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Thursday, December 8, 2022
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Planning Your First Overlanding Trip

Photo by janiecbros via iStock

Planning can be the difference between a great overlanding trip and one that will make you never want to overland again. 

If you follow any experienced overlanders on the internet you would have noticed that they put a lot of time and effort into planning overlanding trips. By that I don’t just mean the route they will take – there’s much more to it. You will need enough food, fuel, water, proper clothing, and a maintained vehicle.

Sounds like a handful? Well, that’s part of the allure – the preparation. Following a previous article dubbed “Always Be Overlanding” I decided to provide some tips on how to always be overlanding the proper way. 

Before we get started, I wanted to give you some advice on where you should plan your route. I use GAIA GPS, in my opinion, it is a cheap way to have maps when off-grid; therefore, it is suggested for anyone who’s on a budget. 

How Much Time Do You Have for an Overlanding Trip?

man setting up camp on overland trip

Photo by ZargonDesign via iStock

The first thing to do when planning your first overlanding trip is to determine would be how much time you have to spend. This way, you can focus on the areas that will be reachable within your timeframe. 

Consider how long it will take for you to get there and gather up information on how long the trail you are planning on doing will take. You should also keep in mind that the exit of the trail might be further away from home than the entry. Therefore, adequate time to get back to base is required. 

Factor in the stops you will make along the way on your overlanding trip. Do not plan a trip you can barely make on time. The slightest mishap like traffic or a breakdown will send you off schedule! 

Your trip doesn’t need to be several days long. It can just be a single night or even a single afternoon. If you have spare time, use it! Head out and do what you love. 

Locations to Visit

Person standing on SUV in the snow

Photo by hadynyah via iStock

You should choose an area that intrigues you for your overlanding trip. Where haven’t you been before? Where did you always want to go? Take a note of the places you would love to visit – then, work out how long it will take for you to get there. On the way, look for interesting areas and add waypoints.

Don’t just have places you are already aware of as options though. Nowadays, we can head on forums and groups where endless information is available. People will many times be willing to share stunning places and ready plotted routes to get there. 

Therefore, some internet scouting is always a good thing!

Learn More:

Resources Available in the Area

Cast iron pot on an open fire

Photo by DaryaRyabova via iStock 

Are you heading out to a remote area where food supply, fuel supply, and parts supply won’t be available? Then you should pack the necessary amounts of food, take some jerry cans and the right spare parts on your overlanding trip.  

Keep in mind that in very remote areas fuel stations usually only have diesel. That’s what the machinery they use out there takes. Therefore, you might think there will be fuel available, but it may not be the kind of fuel you need.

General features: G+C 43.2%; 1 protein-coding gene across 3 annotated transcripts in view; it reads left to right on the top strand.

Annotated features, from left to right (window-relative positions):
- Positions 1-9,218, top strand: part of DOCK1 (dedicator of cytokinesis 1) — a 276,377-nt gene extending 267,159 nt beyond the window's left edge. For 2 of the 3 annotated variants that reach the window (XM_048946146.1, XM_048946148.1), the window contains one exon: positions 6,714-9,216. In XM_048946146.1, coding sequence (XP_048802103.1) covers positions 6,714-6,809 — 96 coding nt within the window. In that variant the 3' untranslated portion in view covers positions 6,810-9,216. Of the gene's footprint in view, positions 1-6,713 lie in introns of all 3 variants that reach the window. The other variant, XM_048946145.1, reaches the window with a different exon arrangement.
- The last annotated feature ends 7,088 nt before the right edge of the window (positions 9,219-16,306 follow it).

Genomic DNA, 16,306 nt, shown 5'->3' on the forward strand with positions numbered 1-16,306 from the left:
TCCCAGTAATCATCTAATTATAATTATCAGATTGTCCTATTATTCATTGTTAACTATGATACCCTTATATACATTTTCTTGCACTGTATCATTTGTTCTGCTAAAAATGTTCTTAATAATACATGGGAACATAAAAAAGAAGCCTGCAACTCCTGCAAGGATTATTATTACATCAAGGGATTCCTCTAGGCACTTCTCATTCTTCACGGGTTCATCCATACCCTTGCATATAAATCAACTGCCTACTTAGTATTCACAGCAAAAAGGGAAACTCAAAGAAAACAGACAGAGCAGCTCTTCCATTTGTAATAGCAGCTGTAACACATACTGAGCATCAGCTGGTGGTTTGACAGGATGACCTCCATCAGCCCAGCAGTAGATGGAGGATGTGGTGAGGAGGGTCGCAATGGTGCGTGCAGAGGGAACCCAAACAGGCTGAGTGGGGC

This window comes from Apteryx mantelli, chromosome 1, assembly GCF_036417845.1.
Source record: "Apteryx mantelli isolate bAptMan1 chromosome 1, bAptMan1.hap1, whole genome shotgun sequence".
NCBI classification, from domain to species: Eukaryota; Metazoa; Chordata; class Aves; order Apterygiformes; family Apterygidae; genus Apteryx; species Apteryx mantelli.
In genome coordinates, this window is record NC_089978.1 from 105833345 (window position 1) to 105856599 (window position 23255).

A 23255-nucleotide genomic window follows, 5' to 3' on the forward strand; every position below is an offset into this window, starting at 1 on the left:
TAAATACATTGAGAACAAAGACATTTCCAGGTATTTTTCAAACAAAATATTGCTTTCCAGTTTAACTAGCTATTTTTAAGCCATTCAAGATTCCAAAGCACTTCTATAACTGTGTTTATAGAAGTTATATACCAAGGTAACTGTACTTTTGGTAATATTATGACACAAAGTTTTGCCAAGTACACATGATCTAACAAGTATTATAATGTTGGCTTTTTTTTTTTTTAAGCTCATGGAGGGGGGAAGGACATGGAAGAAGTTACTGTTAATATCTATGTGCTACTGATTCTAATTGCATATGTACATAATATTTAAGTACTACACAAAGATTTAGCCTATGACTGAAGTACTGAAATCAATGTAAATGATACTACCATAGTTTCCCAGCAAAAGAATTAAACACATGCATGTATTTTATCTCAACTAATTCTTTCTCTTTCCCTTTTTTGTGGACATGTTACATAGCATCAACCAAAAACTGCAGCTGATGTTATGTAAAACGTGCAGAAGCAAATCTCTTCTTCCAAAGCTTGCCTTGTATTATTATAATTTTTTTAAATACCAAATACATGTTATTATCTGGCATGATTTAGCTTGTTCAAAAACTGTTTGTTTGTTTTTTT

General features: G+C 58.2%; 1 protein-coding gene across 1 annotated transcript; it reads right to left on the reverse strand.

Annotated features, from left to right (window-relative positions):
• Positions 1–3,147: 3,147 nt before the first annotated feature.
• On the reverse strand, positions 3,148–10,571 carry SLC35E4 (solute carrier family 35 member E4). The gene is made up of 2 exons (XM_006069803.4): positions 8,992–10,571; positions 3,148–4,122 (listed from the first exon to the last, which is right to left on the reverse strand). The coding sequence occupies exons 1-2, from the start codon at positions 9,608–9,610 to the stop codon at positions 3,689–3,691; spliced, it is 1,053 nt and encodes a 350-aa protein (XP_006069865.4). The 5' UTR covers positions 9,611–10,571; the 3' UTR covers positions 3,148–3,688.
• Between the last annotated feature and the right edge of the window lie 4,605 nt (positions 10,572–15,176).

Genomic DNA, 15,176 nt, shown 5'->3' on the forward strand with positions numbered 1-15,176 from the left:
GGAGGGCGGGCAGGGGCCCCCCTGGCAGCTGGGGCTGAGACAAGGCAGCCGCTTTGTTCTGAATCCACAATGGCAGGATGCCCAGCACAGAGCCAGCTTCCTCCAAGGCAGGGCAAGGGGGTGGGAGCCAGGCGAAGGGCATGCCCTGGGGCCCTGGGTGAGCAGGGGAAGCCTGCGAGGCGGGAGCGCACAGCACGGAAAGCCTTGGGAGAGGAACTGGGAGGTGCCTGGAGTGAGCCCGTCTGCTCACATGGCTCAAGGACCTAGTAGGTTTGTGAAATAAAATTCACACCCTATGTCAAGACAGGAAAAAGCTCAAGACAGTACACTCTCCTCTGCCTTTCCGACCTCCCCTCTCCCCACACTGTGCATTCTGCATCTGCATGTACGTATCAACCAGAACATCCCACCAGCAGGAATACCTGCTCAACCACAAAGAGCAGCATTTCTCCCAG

If the area has restaurants and grocery shops, pack up less – it will help keep the weight of your rig down. 

Route Plotting for Your Overlanding Trip

4x4 on and overland road through the mountians

Photo by piola666 via iStock

With the essentials taken care of, it is time to begin plotting the exact path you will follow. It is always a good idea to do this a few days before you head out. It will give you the opportunity to adjust any routes that may not work out or add a route that will be more interesting. 

If plotting is left towards the last days, it won’t be done with as much attention and you may end up on a road that isn’t driveable in your truck (trust me I’ve had it happen). 

Weather Conditions

Woman next to 4x4 camping in the snow

Photo by visualspace via iStock

What gear will you need for your overlanding trip? Is there a chance you’ll get into snow? If yes, carry chains and the appropriate recovery gear. Check the weather, it is amazing how temperatures can change between a full tank of traveling. Don’t go overboard though, try to only take the clothes you know you will need. 

Always keep some warmer clothing and gloves in the trunk just in case the forecast got it completely wrong. Or you had some spare time and decided to head to an additional location that might happen to be colder. 

Medical Kit

Contents of a first aide kit

Photo by bernie_photo via iStock

As my final piece of overlanding trip advice, always have a medical kit. The truth is that overlanding can be dangerous and that’s mostly down to limited access to help when something does go wrong. Therefore, you must be as prepared as possible in case things do go pear-shaped. 

After the overlanding trip is over, create a list of the things you’ve needed and used, the things you didn’t use, and the things you needed but didn’t take. This will help you be better prepared each time you head out.

I hope this article has helped provide an idea of the things you should consider when planning an overlanding trip. For even more tips, check out our beginner’s guide to overlanding.

What do you think? Have I left anything behind?

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